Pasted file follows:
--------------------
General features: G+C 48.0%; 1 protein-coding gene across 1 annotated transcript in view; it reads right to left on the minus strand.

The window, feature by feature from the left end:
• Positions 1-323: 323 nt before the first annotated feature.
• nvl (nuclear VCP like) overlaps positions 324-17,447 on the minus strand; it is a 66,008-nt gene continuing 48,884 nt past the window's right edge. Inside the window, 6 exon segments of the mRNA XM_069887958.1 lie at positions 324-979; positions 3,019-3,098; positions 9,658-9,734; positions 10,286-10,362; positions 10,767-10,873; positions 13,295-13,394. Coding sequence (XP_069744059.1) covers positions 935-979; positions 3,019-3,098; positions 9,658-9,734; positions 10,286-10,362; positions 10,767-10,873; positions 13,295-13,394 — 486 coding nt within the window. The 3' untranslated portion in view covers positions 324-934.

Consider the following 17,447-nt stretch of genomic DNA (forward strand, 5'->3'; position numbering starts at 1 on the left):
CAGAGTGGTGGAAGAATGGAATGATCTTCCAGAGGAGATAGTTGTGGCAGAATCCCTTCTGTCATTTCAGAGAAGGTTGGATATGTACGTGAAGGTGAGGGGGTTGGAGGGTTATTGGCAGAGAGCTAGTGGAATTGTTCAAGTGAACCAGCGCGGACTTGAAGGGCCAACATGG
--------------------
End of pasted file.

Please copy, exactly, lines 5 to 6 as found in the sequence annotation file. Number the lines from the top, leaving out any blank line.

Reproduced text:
Consider the following 17,447-nt stretch of genomic DNA (forward strand, 5'->3'; position numbering starts at 1 on the left):
CAGAGTGGTGGAAGAATGGAATGATCTTCCAGAGGAGATAGTTGTGGCAGAATCCCTTCTGTCATTTCAGAGAAGGTTGGATATGTACGTGAAGGTGAGGGGGTTGGAGGGTTATTGGCAGAGAGCTAGTGGAATTGTTCAAGTGAACCAGCGCGGACTTGAAGGGCCAACATGG